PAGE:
Publicis Health has appointed Sue Manber as chief patient officer.
In this newly created role, Manber will collaborate across the agency departments to bring deeper patient insights to the work and build patient-centric campaigns and programs for clients. She reports to Alexandra von Plato, CEO at Publicis Health.
Manber said the role will be “serving as a connector,” bringing together data, analytics, research and insights to create products and campaigns that better meet patient’s needs.
“I’m most excited about serving as a connector,” Manber said. “Publicis Health, along with our colleagues at Groupe and Epsilon, has an immense amount of data and insights and our ability to activate those is our secret sauce. When you marry the power of data and analytics with the heart of human motivation and behavior, you get empathy at scale and the kind of real-world insights that deliver better outcomes.”
The role has been in the works since January and is not a response to the current climate, the agency said. But Manber said it has been “surreal” to have the role coincide with the escalating COVID-19 outbreak.
As Manber takes up her new role, the agency is already building out its patient and healthcare provider insights to help clients respond to the outbreak. Last week, Manber said, Publicis Health conducted research to better understand how HCPs and patients are responding to the pandemic and bringing that research back to clients.
“Our clients need insights into patients and healthcare providers more than ever before,” Manber said. “Increasingly, with the healthcare system reaching capacity, patients and healthcare providers are looking to our clients as they navigate the firehose of information – and misinformation – currently in the ether.”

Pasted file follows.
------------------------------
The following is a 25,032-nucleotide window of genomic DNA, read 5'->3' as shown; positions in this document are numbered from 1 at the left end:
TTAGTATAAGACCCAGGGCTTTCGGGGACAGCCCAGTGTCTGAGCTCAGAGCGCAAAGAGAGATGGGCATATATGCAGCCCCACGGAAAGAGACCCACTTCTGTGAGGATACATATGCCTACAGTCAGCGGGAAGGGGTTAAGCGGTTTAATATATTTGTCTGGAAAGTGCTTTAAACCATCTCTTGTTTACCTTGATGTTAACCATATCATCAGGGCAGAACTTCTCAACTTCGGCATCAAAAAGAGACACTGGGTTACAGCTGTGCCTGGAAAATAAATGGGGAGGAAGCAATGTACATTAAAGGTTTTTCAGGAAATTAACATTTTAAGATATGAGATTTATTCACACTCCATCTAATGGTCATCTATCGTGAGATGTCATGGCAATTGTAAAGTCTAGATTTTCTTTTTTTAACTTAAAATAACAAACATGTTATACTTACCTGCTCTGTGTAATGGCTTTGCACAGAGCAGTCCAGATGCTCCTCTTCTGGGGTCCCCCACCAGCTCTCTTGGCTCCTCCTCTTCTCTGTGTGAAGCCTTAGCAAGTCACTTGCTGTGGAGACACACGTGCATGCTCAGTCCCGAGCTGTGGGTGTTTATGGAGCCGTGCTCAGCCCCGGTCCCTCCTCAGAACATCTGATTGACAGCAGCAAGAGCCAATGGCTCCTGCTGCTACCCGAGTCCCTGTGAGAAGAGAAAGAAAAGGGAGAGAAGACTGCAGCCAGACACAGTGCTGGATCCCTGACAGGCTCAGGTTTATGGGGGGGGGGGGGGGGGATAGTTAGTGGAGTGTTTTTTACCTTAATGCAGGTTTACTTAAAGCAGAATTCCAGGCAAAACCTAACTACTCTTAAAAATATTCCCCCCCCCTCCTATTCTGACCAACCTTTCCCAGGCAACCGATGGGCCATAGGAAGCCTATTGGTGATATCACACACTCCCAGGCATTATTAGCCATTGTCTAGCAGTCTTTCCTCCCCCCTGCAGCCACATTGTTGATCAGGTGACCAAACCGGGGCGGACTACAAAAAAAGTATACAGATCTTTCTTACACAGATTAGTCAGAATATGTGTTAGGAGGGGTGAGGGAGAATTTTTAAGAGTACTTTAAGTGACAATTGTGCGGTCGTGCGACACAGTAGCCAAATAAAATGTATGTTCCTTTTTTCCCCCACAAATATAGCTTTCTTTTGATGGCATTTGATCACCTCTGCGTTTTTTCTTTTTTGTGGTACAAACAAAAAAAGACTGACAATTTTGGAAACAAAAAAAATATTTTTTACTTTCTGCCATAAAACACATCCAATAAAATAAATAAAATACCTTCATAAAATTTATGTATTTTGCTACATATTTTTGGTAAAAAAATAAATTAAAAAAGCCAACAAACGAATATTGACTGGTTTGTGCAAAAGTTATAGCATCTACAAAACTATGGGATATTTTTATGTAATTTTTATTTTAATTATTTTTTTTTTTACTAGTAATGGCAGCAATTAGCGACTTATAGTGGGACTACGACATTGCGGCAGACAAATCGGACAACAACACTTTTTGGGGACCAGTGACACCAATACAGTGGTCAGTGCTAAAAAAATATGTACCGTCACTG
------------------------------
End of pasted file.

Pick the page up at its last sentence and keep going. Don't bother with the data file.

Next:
Previously, Manber spent 10 years at Digitas Health, a Publicis firm, most recently serving as chief strategy officer. She spent much of her career in various strategy and planning roles on the agency side.
Manber also brings her personal experience as a patient to this role. In 2012, she was diagnosed with a rare form of skin cancer. Now cancer-free, Manber has funneled her experience as a patient into her work. One example is a skin cancer awareness campaign called The Big See, which her team at Digitas Health launched last year with the Skin Cancer Foundation, using insights from her own experience.
After her experience as a patient, she made it her “personal mission” to ensure people are informed about how to advocate for oneself as a patient and navigate the healthcare system. In this new role, she can use communications to further her mission.
“No amount of literature, focus groups or even caring for my parents in their final days could have prepared me for what it is like to fight cancer,” Manber said. “There is a raw tangibility that only someone who has fought cancer themselves can possibly understand… the vulnerability that comes with hospital gowns, the endless waiting in rooms, the energy of hoping for the lab results and the gratefulness to your care team who are doing their very best to keep you not just alive, but thriving. On the other side of cancer, I can now say I truly understand what it means to be a patient. I can empathize with the challenges of navigating the healthcare system, finding a doctor you can trust, understanding your medication, and the impact and trauma the experience has on you and your body.”